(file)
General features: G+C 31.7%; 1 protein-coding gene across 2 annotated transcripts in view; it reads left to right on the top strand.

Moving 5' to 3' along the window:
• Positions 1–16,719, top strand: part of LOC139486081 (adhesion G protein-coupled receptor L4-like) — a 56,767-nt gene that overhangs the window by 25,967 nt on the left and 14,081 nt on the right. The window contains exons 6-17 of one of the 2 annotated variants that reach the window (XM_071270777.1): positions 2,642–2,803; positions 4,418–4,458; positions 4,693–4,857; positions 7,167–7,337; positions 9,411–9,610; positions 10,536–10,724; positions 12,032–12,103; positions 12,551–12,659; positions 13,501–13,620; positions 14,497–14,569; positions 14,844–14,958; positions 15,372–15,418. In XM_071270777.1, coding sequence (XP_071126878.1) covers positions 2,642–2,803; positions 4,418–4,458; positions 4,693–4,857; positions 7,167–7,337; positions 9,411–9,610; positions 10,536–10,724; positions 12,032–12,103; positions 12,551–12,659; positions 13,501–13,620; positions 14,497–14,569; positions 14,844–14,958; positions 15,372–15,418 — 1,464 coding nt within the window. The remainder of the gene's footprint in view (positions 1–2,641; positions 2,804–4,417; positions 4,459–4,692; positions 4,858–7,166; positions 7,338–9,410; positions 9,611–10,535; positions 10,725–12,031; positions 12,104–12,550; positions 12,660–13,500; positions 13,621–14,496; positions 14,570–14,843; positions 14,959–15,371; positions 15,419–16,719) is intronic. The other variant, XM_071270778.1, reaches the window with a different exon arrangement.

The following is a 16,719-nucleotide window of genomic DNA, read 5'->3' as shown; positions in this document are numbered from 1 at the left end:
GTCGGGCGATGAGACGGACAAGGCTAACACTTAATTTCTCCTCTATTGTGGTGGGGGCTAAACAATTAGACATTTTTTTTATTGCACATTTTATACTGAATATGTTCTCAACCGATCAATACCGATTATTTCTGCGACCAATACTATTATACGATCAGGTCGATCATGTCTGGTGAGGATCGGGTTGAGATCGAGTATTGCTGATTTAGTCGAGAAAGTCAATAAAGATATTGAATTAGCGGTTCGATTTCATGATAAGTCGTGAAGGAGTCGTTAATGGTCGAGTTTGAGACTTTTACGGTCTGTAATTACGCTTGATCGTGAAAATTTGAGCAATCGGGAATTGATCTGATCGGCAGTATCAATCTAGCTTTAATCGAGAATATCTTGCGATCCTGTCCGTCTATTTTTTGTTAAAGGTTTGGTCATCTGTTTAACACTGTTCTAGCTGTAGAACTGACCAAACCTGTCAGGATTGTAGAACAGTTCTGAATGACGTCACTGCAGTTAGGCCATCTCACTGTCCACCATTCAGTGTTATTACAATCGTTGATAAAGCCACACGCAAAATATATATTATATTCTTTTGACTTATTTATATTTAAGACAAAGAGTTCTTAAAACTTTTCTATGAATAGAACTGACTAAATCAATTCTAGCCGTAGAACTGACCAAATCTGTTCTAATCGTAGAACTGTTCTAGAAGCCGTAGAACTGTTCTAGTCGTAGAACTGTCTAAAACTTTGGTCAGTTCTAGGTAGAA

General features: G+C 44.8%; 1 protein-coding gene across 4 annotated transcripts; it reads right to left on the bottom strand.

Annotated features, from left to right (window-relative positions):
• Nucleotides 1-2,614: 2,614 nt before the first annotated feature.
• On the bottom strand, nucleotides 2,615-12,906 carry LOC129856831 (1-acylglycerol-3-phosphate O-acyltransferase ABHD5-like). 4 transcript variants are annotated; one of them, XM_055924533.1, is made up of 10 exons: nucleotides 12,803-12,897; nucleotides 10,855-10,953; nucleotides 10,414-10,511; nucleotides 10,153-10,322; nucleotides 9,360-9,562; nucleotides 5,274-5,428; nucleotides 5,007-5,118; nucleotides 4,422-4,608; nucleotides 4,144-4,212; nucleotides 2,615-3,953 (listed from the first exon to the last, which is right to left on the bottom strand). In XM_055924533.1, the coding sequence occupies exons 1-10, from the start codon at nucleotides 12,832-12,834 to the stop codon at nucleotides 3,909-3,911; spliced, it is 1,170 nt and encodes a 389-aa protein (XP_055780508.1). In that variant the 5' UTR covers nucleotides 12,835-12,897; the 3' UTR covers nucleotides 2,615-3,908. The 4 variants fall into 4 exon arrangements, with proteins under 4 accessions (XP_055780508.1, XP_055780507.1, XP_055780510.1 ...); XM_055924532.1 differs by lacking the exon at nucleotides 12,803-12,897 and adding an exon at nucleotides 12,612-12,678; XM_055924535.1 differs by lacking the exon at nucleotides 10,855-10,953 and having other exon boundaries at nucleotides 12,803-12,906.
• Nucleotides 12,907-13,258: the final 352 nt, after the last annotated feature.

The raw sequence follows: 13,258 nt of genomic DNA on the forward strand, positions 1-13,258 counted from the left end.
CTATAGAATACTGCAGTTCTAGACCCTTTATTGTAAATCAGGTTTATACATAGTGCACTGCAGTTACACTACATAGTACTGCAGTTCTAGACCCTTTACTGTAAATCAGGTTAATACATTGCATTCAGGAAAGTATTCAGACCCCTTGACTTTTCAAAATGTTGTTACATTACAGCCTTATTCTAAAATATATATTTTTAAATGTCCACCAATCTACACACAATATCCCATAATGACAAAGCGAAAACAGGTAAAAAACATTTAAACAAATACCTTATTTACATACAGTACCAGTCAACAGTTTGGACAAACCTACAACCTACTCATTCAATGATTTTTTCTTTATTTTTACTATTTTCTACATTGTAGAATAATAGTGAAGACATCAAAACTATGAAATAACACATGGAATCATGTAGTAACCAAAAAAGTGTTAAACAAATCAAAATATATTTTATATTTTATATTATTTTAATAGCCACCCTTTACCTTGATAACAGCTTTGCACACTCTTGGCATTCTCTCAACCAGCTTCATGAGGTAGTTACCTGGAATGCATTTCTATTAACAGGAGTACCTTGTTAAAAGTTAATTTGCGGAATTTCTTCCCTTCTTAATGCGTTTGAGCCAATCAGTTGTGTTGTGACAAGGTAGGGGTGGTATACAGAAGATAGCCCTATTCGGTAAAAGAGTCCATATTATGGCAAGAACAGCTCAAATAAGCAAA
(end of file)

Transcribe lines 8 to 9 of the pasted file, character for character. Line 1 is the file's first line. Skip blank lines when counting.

• Nucleotides 1-2,614: 2,614 nt before the first annotated feature.
• On the bottom strand, nucleotides 2,615-12,906 carry LOC129856831 (1-acylglycerol-3-phosphate O-acyltransferase ABHD5-like). 4 transcript variants are annotated; one of them, XM_055924533.1, is made up of 10 exons: nucleotides 12,803-12,897; nucleotides 10,855-10,953; nucleotides 10,414-10,511; nucleotides 10,153-10,322; nucleotides 9,360-9,562; nucleotides 5,274-5,428; nucleotides 5,007-5,118; nucleotides 4,422-4,608; nucleotides 4,144-4,212; nucleotides 2,615-3,953 (listed from the first exon to the last, which is right to left on the bottom strand). In XM_055924533.1, the coding sequence occupies exons 1-10, from the start codon at nucleotides 12,832-12,834 to the stop codon at nucleotides 3,909-3,911; spliced, it is 1,170 nt and encodes a 389-aa protein (XP_055780508.1). In that variant the 5' UTR covers nucleotides 12,835-12,897; the 3' UTR covers nucleotides 2,615-3,908. The 4 variants fall into 4 exon arrangements, with proteins under 4 accessions (XP_055780508.1, XP_055780507.1, XP_055780510.1 ...); XM_055924532.1 differs by lacking the exon at nucleotides 12,803-12,897 and adding an exon at nucleotides 12,612-12,678; XM_055924535.1 differs by lacking the exon at nucleotides 10,855-10,953 and having other exon boundaries at nucleotides 12,803-12,906.